By Spencer Israel
The market got hit with an unusual deluge of M&A news on the morning of Nov. 25.
Three major deals hit the tape—Charles Schwab’s $26 billion deal to acquire TD Ameritrade, Louis Vuitton’s $16 billion acquisition of Tiffany’s, and Novartis’ $9.7 billion acquisition of the Medicines Company—in what is typically a quieter part of the year for mergers and acquisitions.
As expected, the stocks on all six companies reacted to the headlines. But because these moves are nearly instantaneous, and all three deals had been rumored last week, there wasn’t much opportunity for traders looking to trade the news as they broke.
The Tiffany’s and Medicines Company deals are all-cash transactions, so the trading opportunity for those deals is over. Risk-arbitrage traders will keep both stocks trading at a slight discount to their takeout prices but barring the unlikely event that regulators express concern over anti-trust violations or a bidding war breaks out, the moves in the stocks have been made. Though neither deal is expected to close until 2020, TIF and MDCO are, for all intents and purposes, off the board.
There is, however, still an opportunity for relationship traders in the Charles Schwab-TD Ameritrade deal because of two key words: all-stock transaction.
All-stock transactions—when equity in an acquired company is swapped for equity in the acquiring company—are not as common as all-cash deals. But any deal that involves equity, be it an all-stock transaction or a cash and stock transaction, may create a long-term trading opportunity for traders willing to exploit relationship inefficiencies.
Here’s how it works. In equity deals, the acquiring and acquired companies will agree to a stock-for-stock swap based on a predetermined ratio. That ratio will then inform the market how much of a discount one stock should trade to the other. Shares of the two companies then typically trade in direct correlation with each other for however long the deal takes to officially close. If one stock goes up 1% in a day, the other should do the same.
Take CBS and Viacom. The long-time frenemies are set to merge in December, ending what has been one of the longest-running M&A sagas of recent memory. When the two sides finally agreed to combine on August 13, 2019, the stock swap ratio provided to investors was 0.5965.
Pull up a chart of CBS and VIAB since then. They’re identical. Well, almost identical.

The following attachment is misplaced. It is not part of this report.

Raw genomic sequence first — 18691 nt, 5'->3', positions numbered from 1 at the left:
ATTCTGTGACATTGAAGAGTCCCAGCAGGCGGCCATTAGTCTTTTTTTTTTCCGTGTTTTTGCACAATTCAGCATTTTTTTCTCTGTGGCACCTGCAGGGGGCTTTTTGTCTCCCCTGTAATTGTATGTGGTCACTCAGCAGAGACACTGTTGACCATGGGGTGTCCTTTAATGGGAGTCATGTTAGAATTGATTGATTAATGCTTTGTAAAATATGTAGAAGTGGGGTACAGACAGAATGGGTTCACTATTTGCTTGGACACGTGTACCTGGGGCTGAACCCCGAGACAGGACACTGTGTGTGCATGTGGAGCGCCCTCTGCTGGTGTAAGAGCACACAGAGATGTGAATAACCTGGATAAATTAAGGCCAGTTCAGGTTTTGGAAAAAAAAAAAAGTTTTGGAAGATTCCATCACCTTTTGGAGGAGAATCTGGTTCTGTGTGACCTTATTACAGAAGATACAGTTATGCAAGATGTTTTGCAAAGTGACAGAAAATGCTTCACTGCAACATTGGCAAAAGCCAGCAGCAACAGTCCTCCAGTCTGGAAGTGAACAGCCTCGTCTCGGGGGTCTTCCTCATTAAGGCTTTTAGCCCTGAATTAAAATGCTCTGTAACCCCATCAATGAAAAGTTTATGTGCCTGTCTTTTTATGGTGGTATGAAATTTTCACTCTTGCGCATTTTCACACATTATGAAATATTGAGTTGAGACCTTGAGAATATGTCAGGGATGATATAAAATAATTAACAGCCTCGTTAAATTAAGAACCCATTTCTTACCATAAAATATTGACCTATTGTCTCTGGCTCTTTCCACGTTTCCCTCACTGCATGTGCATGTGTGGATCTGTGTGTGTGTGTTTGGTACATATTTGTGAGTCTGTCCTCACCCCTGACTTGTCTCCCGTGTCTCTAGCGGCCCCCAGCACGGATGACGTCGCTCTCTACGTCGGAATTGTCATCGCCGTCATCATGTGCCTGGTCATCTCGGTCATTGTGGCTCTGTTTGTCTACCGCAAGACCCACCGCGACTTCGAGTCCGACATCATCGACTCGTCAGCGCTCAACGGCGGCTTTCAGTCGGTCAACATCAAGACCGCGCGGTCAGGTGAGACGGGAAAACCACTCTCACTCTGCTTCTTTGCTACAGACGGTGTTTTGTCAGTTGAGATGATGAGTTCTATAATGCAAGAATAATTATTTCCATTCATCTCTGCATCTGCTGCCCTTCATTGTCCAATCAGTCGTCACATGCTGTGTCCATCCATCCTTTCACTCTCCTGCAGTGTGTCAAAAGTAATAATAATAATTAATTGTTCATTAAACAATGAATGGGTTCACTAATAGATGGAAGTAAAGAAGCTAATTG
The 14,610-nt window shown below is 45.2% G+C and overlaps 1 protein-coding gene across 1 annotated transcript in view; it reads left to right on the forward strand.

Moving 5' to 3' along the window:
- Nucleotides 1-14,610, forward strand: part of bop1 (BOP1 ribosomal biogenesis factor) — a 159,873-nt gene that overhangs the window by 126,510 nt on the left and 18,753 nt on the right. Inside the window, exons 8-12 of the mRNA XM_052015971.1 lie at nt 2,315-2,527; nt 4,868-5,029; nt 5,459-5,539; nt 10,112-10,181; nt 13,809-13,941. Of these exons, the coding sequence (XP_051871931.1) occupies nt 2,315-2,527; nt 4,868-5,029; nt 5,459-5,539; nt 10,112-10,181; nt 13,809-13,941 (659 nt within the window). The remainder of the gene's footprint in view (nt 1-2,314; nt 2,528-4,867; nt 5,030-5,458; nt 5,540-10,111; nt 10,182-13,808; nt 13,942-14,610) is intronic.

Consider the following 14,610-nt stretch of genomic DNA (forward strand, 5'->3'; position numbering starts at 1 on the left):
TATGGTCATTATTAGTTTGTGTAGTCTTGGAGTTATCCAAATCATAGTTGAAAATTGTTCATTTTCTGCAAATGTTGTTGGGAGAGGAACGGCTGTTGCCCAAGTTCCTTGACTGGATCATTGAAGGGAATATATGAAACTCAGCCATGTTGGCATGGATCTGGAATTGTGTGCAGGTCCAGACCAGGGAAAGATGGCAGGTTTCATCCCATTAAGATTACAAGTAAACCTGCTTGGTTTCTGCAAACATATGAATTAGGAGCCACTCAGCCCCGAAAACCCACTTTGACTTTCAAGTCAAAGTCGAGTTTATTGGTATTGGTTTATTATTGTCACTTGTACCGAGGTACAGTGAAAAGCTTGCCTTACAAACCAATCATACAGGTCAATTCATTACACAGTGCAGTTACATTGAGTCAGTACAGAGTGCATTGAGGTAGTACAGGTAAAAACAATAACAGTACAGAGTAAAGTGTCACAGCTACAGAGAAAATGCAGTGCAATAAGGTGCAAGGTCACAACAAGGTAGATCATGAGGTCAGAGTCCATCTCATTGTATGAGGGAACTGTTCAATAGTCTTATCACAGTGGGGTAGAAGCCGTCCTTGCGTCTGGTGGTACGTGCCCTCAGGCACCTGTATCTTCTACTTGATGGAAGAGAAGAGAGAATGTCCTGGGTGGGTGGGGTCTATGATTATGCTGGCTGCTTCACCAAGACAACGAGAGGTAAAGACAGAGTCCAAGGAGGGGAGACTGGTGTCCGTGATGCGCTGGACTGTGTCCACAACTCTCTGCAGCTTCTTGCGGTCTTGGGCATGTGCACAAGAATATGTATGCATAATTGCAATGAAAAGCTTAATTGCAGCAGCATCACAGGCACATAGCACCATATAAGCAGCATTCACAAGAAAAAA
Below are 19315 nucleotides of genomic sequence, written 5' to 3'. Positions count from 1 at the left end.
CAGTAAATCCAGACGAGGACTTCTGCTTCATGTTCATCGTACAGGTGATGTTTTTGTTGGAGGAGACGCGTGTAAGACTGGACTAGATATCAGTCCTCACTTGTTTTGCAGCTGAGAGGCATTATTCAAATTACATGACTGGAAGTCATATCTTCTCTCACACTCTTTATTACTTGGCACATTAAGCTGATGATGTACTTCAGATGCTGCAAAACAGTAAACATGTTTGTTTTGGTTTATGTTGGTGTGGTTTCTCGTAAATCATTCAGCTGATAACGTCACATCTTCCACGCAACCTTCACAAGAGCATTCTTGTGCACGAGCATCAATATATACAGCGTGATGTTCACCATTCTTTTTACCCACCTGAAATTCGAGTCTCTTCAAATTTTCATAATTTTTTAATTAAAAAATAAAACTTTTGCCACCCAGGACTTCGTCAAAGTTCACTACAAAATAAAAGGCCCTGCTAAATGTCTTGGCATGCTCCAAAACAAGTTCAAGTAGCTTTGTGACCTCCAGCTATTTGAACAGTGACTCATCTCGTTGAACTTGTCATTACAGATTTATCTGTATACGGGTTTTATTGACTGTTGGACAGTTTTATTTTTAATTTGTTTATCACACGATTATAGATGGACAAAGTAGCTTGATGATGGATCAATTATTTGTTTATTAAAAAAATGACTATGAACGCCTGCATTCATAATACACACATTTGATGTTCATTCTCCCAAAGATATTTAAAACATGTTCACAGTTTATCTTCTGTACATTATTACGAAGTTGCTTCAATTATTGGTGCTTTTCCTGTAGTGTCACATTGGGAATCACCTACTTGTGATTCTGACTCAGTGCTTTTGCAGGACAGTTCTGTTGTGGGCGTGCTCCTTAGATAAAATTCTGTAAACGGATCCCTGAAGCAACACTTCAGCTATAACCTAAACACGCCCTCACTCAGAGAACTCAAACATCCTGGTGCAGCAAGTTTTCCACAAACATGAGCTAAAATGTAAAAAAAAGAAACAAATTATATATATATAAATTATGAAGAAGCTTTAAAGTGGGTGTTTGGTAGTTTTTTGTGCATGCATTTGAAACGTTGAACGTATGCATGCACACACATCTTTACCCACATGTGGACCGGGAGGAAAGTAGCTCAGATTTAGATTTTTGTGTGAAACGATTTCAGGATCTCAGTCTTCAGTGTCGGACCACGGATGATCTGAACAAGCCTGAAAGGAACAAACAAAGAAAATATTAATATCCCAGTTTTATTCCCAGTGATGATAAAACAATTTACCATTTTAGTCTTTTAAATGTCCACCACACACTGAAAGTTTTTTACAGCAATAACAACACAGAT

This is where the strategy comes in. The market knows that CBS and VIAB are set to merge, and we know when, but that doesn’t mean the two will trade in tandem 100% of the time.
With all the macro and micro forces working on stocks—from trade wars, to earnings, to technicals— it’s possible the correlation may get weaker at times. When this happens traders can take advantage of that temporary inefficiency. If, for example, VIAB is up 2% and CBS is only up 1%, it could make sense to short VIAB and go long CBS.
Remember, we know the two companies are merging. Their values are directly tied to each other. By going long CBS and shorting VIAB in this scenario, you’re banking that the two stocks will move back in-line.
Another example is Bristol-Myers and Celgene. When Bristol-Myers agreed to acquire Celgene on Jan. 3 in a cash and stock deal, Celgene shareholders were set to receive $50 per share in cash plus one share of BMY for every share of CELG they owned. Because the deal involved an exchange of stocks, traders willing to keep an eye on the day-to-day moves between the two were able to profit from inefficiencies from that day until the day the deal closed on Nov. 20.
Going back to deal at the top, the ratio of TD Ameritrade shares to Charles Schwab shares is 1.0837—so for every share of TD an investor owns, they will receive 1.0837 shares of Schwab. With the deal expected to close sometime in the second half of 2020, that gives traders ample time trade the two stocks together.
The author is long Bristol-Myers in his 401(k).
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